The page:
When it comes to mowers, there are several factors to consider: weight, power, cost; safety features, ease of starting, handling and maneuverability, and ease of clipping disposal.
Selecting the Mower
- Select a push-reel mower (cuts with a scissorlike action of rotating blades passing over a stationary knife) if you have a small lawn.
- If you have a large lawn of grasses such as bluegrass and fescue that don't need to be cut shorter than 2", choose a gas- or electric-powered rotary mower. This type cuts with a circular blade that rotates under a protective housing.
- Choose a mulching mower if you don't want to deal with clippings. Mulching mowers cut clippings very small so that they disappear into the lawn.
- Choose a gas-powered reel mower if you have a large lawn made of grasses such as Bermuda or bent grass that needs to be cut shorter than 2".
- Select a self-propelled mower if you have a hilly yard or a large lawn.
- Choose a riding lawn mower if you have a really big lawn.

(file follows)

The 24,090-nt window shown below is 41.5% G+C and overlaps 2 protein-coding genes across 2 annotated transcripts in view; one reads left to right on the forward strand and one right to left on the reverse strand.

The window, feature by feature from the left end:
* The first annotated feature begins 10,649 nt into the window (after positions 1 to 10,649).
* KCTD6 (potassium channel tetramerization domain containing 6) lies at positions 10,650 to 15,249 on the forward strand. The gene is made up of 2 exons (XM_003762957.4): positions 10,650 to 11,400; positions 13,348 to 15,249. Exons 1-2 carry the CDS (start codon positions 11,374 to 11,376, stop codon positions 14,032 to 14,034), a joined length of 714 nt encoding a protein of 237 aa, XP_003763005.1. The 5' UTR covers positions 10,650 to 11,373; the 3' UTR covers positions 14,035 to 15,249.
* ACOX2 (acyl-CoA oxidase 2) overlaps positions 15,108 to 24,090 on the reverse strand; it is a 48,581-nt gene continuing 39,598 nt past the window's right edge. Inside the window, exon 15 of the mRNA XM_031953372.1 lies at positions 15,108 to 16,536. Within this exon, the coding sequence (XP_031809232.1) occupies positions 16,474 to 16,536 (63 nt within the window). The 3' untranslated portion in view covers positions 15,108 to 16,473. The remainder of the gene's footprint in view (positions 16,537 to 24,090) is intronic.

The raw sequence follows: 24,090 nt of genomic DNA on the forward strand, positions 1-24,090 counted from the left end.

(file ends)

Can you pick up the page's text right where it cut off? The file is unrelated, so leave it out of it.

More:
- Do you have someone who does your mowing for you? You'd be wise to invest in your own mower anyway — lawn diseases can be spread by means of mowers.
Maintaining the Mower
- Make sure the cutting blade is kept sharp.
- Keep the underside of the mower clean.
- Rotary mowers are by far the most popular type of lawn mower. They're lightweight, and you can sharpen the blades yourself. Reel mowers must be taken to a lawn mower shop for sharpening.
- Electric mowers are environmentally friendly and increasing in popularity. Rechargeable types eliminate the need for dragging a cord around. (Cordless mowers now have batteries that allow you to mow up to 1/3 acre.) Be ready to mow more often, though; these mowers aren't made for deep cutting.
Many people are injured mowing lawns, so it's imperative that you consider safety features carefully. Choose a power mower with a blade-shutoff switch and a dead-man switch.